What’s even more interesting are the two weep holes under the fiberglass nose cap that Larry Johns, President of Travel Lite, designed to allow any potentially trapped moisture to escape. That’s thinking ahead.
While we’re not awning users, the large rear awning is a nice touch and would come in handy for extended stays in inclement or overly sunny weather. The new style of digital antenna on the roof only helps the camper’s sharp and modern image. Honestly, the antenna looks like a spaceship that’s hovering above the camper. Very cool.
The entry handle at the rear door is reassuringly grippy, solid, and really helps with entering the camper. All of the exterior amenities such as the hot water heater, shore electrical connection, and exterior shower are well organized and easy to access.
The unique lower diamond window is more than a stylish touch as it allows the driver to see headlights through the rear view mirror in the truck. Angela says it’s just enough to tell if there’s a vehicle directly behind us, day or night. This is a nice feature that can be hard to find in a slide-out camper.
The rear step is a simple fold down step that works beautifully. The only catch is, when you have a tall truck like ours, the first step up can be a doosey. At the rally, many folks commented that the steps into the camper were too tall. Having used this camper demounted from our truck, I can tell you that this is definitely not the case. Our truck is at least six inches too tall due to it being (a) a 1998 Dodge, (b) four-wheel drive, and (c) equipped with 19.5 wheels and tires. If the Travel Lite were mounted on a late model four-wheel drive truck without 19.5’s, I doubt the first step height would be an issue.
I’m not the biggest fan of built-in generators, but it has been nice to have the built-in Onan 2500 propane generator on hand when we need it. This is especially true since the camper only has facilities for one battery. That said, I would prefer a portable generator, such as the Honda eu2000i, and facilities for two batteries. Our camper has the optional Coleman Mach air conditioner that runs like a Swiss watch with a Honda eu2000i. The combination of a Honda eu2000i and the Coleman Mach are a match made in camper heaven.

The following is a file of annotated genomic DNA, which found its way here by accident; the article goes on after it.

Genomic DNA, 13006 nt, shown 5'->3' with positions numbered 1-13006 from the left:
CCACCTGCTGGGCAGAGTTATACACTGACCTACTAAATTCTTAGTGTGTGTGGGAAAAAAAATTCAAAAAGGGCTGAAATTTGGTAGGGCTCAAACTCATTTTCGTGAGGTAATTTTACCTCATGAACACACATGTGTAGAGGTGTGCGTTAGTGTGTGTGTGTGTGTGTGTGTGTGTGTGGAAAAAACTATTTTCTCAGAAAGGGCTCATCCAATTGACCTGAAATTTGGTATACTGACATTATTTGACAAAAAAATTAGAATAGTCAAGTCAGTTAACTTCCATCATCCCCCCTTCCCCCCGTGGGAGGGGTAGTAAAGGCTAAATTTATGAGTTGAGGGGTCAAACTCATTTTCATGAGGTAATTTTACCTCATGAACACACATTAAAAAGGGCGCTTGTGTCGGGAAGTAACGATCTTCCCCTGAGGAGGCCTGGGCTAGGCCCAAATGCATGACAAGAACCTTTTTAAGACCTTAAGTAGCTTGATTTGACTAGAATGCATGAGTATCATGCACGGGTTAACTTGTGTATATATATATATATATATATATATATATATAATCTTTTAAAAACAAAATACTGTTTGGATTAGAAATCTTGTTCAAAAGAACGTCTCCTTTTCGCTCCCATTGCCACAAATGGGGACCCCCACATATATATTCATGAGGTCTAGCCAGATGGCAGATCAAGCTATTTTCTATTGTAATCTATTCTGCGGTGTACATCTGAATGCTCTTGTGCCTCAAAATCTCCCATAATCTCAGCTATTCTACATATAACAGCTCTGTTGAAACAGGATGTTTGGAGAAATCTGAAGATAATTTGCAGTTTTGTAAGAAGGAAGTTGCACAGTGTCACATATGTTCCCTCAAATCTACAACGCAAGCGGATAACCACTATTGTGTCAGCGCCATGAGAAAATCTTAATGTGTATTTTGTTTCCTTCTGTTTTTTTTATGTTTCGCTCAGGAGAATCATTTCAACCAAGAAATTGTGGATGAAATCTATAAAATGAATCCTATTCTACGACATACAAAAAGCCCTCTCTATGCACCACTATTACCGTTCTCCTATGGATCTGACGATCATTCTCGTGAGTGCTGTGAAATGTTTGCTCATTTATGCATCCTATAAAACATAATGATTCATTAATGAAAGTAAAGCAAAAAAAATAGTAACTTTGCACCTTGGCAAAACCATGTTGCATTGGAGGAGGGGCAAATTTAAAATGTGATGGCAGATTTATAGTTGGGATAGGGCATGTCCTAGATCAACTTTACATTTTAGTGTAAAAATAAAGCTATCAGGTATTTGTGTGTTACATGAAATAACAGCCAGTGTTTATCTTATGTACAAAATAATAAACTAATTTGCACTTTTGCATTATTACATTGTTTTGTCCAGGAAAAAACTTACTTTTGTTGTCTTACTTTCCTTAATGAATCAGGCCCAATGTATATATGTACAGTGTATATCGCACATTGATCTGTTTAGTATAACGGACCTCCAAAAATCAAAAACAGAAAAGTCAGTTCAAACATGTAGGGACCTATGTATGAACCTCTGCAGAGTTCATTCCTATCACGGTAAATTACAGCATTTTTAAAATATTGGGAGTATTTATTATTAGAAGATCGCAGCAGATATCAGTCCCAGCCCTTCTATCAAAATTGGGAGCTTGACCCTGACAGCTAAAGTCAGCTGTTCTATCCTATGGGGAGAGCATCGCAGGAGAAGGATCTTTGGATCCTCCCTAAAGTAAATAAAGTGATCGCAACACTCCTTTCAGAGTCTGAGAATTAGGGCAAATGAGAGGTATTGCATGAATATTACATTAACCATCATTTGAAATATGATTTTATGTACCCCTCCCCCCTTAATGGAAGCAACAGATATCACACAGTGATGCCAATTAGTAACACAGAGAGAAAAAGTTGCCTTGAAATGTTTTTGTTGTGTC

Access to the propane compartment is very good and I like that the two twenty-pound tanks are easy to access and work with. Too many campers have tanks that are too high making what can be a heavy and awkward propane tank installation even more difficult. Travel Lite gets this right, but I would prefer to see more ventilation in the propane compartment and, if possible, a more user friendly tank strap.
Rally attendees often commented that the dump tank valves were difficult to access but I think they were using the wrong access door. The lower left access door gives easy access to the dump valves which are clearly marked. With a snow front approaching, we quickly dumped the tanks last week and I found the process straight forward and easy.
What I didn’t care for was the small dump hose compartment that didn’t fit the hose without being cut down. Not to sound crude, but I like my sewer hoses full-size to give the maximum available flexibility when dumping. A mounted sewer hose tube on the side or a flip-open sewer hose compartment on the rear bumper would be better, preferably the latter.
Speaking of ladders, this camper needs one. For the longevity of any camper, it’s critical to have access to the roof. Say you’re in the middle of nowhere and you think a tree branch may have dropped onto the top of the slide-out roof. You need to move that branch before retracting the slide-out and potentially causing damage to the camper. It’s also important to get up on a camper roof and check the roof seals now and then. Or to clear snow in the winter (something I’m concerned about).